Marcel Camus’ Black Orpheus, though somewhat dated and usurped by time, still offers the sensual delights of Carnaval, toe-tapping samba, heart-pounding batucada and a colourful visual tapestry of Brazil that has yet to be assailed in his retelling of the classical myth.
Set over three days leading up to and including the Rio de Janeiro carnival the film follows tram driver, ladies man and all-round bacchanal Orfeu (Breno Mello), trapped into marriage with the wild Mira (Lourdes de Oliviera), as the beautiful Eurydice (Marpessa Dawn) enters his life and his heart. Eurydice is on the run from her guardian, whom she is convinced wants to kill her. Orfeu’s love takes him from the city’s favelas, through the streets of carnival celebrants and into the darkest of underworlds in his quest to save Eurydice, their fates entwined like the vines and thorns of the darkest rose.
To modern eyes, agaze to the wonders of the world via television and the increased accessibility of world travel, Black Orpheus may seem at times quaint and almost ridiculously innocent, but to its contemporary audience the sights and sounds of Brazil’s most famous celebration was a revelation. The film introduced the world to the latin beats of the Bossa Nova and the banging rhythms of the batucada drum troops; revealed a world of colour, dance and romance to a West still recovering from post-war austerity; and, though its pre-civil rights portrayal of people of colour borders on the childlike, there is a freedom in the love and love of life that was revelatory to a public unused to seeing anything other than middle class dramas and horse operas.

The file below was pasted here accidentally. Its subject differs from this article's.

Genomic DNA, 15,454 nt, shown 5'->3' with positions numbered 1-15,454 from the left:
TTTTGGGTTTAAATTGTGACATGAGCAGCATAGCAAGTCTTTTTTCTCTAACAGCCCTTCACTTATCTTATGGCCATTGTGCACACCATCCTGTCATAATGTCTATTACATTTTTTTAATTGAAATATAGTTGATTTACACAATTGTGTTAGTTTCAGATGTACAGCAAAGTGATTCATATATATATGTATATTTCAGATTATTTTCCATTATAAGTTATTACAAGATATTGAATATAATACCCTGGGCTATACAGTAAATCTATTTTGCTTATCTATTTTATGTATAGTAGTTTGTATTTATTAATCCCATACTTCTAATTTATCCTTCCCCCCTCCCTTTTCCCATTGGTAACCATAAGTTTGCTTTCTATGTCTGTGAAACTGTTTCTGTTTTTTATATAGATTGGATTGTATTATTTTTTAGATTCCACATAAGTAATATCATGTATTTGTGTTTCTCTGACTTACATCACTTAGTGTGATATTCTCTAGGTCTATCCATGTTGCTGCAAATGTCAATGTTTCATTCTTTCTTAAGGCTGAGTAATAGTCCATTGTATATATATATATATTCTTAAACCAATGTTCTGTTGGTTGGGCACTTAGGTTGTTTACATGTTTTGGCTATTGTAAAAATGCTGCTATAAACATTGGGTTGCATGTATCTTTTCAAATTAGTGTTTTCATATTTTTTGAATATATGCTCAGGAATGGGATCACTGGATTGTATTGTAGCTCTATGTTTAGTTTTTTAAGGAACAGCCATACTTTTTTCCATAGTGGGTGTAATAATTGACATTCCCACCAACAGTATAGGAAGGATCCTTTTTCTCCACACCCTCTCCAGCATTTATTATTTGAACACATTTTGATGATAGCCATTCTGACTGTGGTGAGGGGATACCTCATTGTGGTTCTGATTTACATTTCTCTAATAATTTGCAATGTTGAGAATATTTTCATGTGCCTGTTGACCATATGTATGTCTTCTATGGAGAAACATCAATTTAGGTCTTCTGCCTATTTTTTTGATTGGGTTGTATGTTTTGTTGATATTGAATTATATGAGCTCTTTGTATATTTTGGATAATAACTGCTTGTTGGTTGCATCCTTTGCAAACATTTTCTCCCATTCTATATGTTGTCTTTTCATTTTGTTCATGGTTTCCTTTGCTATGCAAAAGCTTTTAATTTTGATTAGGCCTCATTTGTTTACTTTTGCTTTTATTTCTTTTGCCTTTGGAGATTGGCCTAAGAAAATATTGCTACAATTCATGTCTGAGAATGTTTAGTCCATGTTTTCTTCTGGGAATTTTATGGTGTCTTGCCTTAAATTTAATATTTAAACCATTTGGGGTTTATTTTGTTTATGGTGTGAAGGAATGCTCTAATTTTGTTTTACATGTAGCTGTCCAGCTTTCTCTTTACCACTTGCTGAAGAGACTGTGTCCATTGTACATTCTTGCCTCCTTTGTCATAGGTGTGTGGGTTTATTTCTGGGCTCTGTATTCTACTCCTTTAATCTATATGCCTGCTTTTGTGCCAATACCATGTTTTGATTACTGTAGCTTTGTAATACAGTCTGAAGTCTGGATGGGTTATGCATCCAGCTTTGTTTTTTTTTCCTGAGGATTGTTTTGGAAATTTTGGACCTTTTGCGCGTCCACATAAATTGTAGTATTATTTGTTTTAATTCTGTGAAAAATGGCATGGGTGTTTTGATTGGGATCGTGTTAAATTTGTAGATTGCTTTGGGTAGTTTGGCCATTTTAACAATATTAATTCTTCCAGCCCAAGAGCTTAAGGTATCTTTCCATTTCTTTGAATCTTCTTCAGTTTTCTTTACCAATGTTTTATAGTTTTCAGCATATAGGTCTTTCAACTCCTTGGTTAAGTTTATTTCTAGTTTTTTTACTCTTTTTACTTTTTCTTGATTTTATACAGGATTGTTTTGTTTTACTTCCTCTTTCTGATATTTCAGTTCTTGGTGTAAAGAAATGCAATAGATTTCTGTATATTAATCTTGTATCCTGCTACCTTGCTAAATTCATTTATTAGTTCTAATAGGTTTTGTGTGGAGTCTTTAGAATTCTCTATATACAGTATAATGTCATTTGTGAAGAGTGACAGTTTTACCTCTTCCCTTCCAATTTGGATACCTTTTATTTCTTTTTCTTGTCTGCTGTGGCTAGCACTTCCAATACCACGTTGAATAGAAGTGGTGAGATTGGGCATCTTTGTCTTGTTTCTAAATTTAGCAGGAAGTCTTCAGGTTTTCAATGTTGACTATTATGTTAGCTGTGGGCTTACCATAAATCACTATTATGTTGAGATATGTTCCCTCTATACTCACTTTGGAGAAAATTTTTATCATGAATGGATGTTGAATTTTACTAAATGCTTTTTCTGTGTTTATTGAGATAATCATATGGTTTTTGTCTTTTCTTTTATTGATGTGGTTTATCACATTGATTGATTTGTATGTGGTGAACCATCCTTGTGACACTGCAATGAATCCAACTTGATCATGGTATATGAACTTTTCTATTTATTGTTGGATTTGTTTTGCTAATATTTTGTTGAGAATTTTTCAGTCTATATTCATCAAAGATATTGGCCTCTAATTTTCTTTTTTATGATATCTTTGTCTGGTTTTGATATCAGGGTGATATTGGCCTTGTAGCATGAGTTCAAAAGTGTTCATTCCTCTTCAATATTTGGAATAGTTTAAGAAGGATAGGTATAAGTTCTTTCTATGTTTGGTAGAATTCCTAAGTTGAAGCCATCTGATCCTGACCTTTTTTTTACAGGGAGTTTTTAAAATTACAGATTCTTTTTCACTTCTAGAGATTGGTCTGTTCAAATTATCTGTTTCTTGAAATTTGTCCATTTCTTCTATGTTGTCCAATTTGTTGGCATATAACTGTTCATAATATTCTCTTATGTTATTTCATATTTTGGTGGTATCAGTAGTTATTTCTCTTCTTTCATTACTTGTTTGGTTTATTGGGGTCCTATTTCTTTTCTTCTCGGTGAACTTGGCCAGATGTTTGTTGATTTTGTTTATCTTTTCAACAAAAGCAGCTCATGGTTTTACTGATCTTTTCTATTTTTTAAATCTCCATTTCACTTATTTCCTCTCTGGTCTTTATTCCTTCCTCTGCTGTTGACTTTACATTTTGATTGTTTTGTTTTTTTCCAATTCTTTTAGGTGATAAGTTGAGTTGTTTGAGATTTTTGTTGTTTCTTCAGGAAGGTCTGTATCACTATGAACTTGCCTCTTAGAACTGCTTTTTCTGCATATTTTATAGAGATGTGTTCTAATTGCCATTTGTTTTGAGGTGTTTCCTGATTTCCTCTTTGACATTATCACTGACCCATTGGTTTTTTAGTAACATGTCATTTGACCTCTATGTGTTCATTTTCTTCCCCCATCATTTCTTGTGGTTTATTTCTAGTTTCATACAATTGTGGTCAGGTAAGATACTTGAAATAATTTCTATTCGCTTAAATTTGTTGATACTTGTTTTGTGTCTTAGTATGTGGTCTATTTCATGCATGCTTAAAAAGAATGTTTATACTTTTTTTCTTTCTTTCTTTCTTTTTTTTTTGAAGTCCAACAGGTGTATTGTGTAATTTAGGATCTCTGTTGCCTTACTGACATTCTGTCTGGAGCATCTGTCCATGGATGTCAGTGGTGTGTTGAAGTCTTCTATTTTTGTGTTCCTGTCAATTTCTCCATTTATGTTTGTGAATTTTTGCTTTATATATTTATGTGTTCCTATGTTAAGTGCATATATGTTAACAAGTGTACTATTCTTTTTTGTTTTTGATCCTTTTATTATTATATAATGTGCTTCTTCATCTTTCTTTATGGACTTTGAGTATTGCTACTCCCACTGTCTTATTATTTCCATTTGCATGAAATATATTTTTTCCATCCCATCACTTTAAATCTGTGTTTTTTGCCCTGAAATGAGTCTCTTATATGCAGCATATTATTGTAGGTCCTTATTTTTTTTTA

Apart from one diversion into the metaphysical, Black Orpheus never travels into fantasy, the whole myth is told through Rio’s hyper-real colour and joy: Orfeu becomes the father of songs, able to make the Sun rise with just his battered guitar and silky voice; a walk down a spiralling stairway becomes a journey into Hades; the women who squabble and lust after Orfeu, the Maenads who hold his fate in their hands.
It’s a beautiful, colourful film which, if you can put behind you its problematic portrayals of innocent black people, will carry you on its rhythms and beats and wrap you in warm sun and hectic night. Pure joy.